Jeepers Creepers 2

Movie Review by Neil Ryan

Starring: Ray Wise, Jonathan Breck, Travis Schiffner, Eric Nenninger
Director: Victor Salva

Horror movie sequels are generally pointless affairs for anyone other than studio bean counters. Reserves of fresh ideas have usually been exhausted by the first film and the spark of originality and shock of the new is replaced by adherence to formula in the quest for repeat success. The original JEEPERS CREEPERS was an unheralded but genuinely effective serving of popcorn horror. Its efficacy was due in no small measure to the skilful manipulation of the fear of the unknown: the film’s tension saturated opening scenes were augmented by the anonymity of the impending menace. When, however, the demonic Creeper was revealed halfway through the film a lot of the heart-in-mouth suspense was diffused. It follows, therefore, that a sequel would be significantly undermined by the viewer’s foreknowledge of the bogeyman. But despite this fact JEEPERS CREEPERS 2 still has enough on offer to titillate the less demanding viewer.

The film picks up where the last one finished: the Creeper (Jonathan Breck) has forty-eight hours remaining of its twenty-three day feeding cycle before it must hibernate for another twenty-three years. Maintaining its strategy of seeking victims on isolated rural roads the Creeper stalks a school bus containing a varsity basketball team. Having disabled the bus it proceeds to pick off its designated prey one by one whilst the confused and terrified teenagers panic and bicker among themselves. Meanwhile, a dogged and grizzled farmer, Taggart (Ray Wise), is determined to avenge the death of his son, and is tracking the Creeper’s trail of terror via short wave radio. Having intercepted the hapless students’ pleas for help Taggart sets off in pursuit of the winged demon like a modern day Ahab, his pick-up truck converted to accommodate a purpose-built harpoon.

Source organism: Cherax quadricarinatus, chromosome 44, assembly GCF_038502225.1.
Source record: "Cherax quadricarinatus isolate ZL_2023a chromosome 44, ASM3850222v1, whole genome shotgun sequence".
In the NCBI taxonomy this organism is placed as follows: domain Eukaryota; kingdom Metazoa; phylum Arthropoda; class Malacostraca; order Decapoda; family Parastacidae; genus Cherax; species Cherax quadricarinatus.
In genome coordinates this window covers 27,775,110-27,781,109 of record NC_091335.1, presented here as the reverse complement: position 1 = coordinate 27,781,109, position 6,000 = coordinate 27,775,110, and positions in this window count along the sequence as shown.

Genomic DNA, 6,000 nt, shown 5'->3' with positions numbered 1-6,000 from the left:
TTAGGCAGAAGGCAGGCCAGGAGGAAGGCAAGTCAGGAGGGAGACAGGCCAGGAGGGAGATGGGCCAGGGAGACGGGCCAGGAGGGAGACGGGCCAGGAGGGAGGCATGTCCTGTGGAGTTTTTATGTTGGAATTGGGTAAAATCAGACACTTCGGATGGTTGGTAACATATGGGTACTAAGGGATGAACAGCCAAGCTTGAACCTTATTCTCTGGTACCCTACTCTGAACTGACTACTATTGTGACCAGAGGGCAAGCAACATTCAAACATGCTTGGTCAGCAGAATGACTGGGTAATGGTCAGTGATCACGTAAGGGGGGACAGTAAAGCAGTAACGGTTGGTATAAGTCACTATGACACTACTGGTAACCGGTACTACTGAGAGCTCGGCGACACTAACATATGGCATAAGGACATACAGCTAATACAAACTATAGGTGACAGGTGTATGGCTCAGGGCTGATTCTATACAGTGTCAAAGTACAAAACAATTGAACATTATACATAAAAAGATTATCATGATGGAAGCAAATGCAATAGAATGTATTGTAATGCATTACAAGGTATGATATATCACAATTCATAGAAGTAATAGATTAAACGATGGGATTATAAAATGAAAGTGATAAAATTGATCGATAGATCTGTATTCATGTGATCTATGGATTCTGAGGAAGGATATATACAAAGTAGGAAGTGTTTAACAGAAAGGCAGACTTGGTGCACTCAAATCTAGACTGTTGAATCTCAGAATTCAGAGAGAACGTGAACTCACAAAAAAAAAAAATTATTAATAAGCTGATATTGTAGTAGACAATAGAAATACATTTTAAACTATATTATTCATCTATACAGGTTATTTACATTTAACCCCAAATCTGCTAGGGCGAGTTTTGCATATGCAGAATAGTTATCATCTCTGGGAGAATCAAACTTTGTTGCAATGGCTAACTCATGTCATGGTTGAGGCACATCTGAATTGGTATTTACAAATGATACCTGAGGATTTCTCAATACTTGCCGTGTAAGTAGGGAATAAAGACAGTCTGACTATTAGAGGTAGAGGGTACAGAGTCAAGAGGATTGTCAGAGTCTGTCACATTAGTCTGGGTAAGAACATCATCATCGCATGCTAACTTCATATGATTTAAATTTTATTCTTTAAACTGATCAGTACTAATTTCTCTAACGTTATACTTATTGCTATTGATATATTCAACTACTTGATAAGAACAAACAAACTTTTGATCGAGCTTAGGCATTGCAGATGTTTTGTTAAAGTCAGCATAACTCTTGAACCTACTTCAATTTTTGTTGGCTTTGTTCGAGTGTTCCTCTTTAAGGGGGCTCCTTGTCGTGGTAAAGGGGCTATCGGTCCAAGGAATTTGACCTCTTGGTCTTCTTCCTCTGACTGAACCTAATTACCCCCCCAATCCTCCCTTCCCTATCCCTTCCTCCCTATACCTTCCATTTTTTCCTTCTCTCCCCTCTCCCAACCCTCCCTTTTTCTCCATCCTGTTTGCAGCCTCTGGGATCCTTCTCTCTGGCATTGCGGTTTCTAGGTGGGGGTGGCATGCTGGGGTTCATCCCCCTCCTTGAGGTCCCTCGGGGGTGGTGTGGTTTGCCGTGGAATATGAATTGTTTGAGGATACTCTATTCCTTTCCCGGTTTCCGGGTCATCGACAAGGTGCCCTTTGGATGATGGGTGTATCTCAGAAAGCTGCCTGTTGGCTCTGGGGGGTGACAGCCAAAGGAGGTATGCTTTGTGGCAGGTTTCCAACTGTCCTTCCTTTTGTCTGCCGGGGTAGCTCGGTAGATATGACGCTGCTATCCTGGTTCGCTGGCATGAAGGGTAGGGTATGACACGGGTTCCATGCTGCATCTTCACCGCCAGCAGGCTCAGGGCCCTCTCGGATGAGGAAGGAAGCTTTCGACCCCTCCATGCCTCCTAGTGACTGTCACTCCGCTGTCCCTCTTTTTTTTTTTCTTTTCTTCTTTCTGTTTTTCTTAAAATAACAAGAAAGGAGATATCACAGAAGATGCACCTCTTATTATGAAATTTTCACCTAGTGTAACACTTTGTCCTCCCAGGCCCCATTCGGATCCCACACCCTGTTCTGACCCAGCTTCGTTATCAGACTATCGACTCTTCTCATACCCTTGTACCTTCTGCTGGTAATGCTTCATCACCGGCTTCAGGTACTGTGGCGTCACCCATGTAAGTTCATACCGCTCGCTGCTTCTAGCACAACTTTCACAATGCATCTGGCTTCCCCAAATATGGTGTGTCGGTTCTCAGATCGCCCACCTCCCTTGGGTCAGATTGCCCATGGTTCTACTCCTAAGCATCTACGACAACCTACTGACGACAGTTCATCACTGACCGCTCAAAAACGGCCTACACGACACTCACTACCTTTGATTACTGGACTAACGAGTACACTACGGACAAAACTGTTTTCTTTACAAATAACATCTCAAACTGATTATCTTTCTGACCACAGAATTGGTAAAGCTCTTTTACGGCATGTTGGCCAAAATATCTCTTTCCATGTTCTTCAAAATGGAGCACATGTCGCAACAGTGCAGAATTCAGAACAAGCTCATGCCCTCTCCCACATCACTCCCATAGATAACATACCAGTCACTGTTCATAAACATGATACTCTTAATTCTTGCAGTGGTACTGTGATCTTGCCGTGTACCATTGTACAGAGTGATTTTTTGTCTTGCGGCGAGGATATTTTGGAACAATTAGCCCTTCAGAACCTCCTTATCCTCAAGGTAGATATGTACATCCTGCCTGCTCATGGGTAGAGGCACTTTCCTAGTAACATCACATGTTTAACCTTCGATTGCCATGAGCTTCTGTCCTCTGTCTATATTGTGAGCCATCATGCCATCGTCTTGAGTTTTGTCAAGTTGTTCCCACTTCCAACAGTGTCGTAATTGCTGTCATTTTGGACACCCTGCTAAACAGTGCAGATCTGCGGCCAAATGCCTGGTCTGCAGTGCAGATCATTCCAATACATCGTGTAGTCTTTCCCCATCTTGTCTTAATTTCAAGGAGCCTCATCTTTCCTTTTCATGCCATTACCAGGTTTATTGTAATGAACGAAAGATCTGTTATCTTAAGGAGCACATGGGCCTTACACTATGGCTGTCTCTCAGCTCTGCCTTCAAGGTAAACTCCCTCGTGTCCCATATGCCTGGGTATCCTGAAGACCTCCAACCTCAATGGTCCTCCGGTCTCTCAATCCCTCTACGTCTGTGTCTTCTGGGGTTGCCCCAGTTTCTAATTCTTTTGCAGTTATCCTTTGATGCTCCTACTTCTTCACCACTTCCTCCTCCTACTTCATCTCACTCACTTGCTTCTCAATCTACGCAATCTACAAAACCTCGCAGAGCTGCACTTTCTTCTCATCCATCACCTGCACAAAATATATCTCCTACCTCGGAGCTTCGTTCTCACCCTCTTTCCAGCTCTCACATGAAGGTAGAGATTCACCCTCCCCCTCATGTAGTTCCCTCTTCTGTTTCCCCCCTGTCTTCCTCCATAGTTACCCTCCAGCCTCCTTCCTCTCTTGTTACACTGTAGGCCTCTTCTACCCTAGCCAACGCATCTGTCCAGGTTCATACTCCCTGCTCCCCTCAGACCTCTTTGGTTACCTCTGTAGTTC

Okay, so JEEPERS CREEPERS 2 has inherent negative factors: the Creeper holds no shock value for anyone who has seen the original; the focus on the high school kids reinforces the notion that American teens in horror films are always obnoxious and hateful individuals fully deserving a bloody demise; and, pray tell, why do characters who are scared witless decide to venture alone into darkened rooms, stick their head above the precipice, or stand still and stare at the gradually revealed malevolence instead of turning tail and making like a cheetah on steroids. And whilst I’m nit-picking, how is it that despite a roomful of armed police witnessing the Creeper in action at the climax of film number one there is no general alert or manhunt underway in the sequel? And – deus-ex-machina alert – what is with the chick that, on this of all days, conveniently discovers that she is psychic.

But despite the cliches and obvious plot devices I must say that JEEPERS CREEPERS 2 did surprise me with a number of commendable aspects. The opening scene features an unexpected inversion of viewer expectations when the sympathetic younger brother is lost to the Creeper instead of the traditional slasher fodder: i.e. the bullying older brother and the stubborn humourless father. It is also quite a coup to maintain a fair degree of suspense throughout the film despite having all of your victims trapped in the limited confines of a bus. Further kudos is due for the depiction of racial tension between some of the black and white basketball players. The growing enmity between these near-hysterical adolescents could have been broached in a number of ways but, in an era when Hollywood is terrified of acknowledging racial disharmony, it is a brave move on the part of writer/director Victor Salva to utilise it as an incidental element of the plot.

Bottom line? This really could have been a lot worse. So let’s give it….

3 out of 6 stars

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